A drug that recently won its first regulatory approval as a way of controlling blood glucose in cats is now approved for treating type 2 diabetes in humans.
The FDA has approved TheracosBio drug bexagliflozin, in addition to diet and exercise, as a way to improve the control of blood glucose in adults with type 2 diabetes. Privately held Theracos, based in Marlborough, Massachusetts, will market its once-daily pill under the name “Brenzavvy.”
Brenzavvy is a small molecule designed to block sodium-glucose cotransporter 2 (SGLT2), a protein that enables the kidneys to absorb glucose. Blocking SGLT2 prevents that absorption, resulting in glucose being excreted in urine. The FDA decision covers only adults 18 and older. In the approval letter sent to the company Friday afternoon, the agency stated it is deferring a decision on the use of the drug in patients ages 10 to 17 because the pediatric study has not been completed.
The FDA nod for Brenzavvy is based on the results of a Phase 3 program that evaluated the drug both as a monotherapy and in addition standard diabetes treatments such as metformin, a first-line diabetes drug. TheracosBio reported that the drug showed a significant reduction in hemoglobin A1c, a measure of blood glucose, after 24 weeks. Clinical trial results also showed “modest decreases” in weight and blood pressure. Similar findings in tests of other diabetes drugs have led pharma companies to seek additional approval in those indications.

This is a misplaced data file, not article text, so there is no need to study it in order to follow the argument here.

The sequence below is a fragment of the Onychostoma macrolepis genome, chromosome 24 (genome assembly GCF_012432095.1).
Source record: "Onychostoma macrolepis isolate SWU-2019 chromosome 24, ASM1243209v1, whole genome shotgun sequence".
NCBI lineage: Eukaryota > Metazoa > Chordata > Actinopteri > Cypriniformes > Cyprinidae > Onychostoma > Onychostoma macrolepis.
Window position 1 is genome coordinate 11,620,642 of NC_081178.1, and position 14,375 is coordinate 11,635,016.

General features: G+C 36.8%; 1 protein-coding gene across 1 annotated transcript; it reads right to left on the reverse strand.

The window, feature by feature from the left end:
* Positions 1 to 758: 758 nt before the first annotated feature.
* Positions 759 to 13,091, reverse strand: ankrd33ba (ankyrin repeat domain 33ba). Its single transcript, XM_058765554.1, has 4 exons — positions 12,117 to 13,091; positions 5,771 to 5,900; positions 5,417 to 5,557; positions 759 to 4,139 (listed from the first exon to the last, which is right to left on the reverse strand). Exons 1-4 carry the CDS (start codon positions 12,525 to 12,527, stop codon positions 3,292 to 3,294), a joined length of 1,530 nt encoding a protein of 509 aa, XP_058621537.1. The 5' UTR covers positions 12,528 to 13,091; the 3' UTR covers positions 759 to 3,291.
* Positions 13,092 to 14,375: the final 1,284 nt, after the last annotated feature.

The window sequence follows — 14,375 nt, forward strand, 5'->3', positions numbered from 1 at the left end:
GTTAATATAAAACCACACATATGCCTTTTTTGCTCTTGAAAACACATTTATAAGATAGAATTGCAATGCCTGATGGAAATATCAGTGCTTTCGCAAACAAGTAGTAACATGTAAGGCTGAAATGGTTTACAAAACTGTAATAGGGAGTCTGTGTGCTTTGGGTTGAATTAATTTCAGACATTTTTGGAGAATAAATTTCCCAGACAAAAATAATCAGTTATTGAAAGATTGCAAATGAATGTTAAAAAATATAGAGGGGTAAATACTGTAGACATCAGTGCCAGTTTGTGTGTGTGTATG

The TheracosBio drug joins the class of SGLT2 inhibitors, some of them of blockbuster products. AstraZeneca reported $3 billion in 2021 sales for its SLGT2 inhibitor, Farxiga. Eli Lilly’s sales of Jardiance for that year were nearly $1.5 billion. Johnson & Johnson’s Invokana accounted for $563 million in sales in 2021. SLGT2 blocking drugs introduce the risks of potentially serious side effects. Like other drugs in the class, Brenzavvy’s label includes warnings for ketoacidosis, a complication in which the blood becomes acidic. Other warnings include a higher incidence of lower limb amputations and low blood pressure.
Brenzavvy will be available as 20 mg tablet, which is a higher dose than the version of bexagliflozin approved by the FDA for treating cats with diabetes mellitus. That December regulatory decision made the drug the first SLGT2 inhibitor approved for any animal. Elanco Animal Health licensed rights to the once-daily flavored tablet last year. The Greenfield, Indiana-based company will market the product under the name “Bexacat.”
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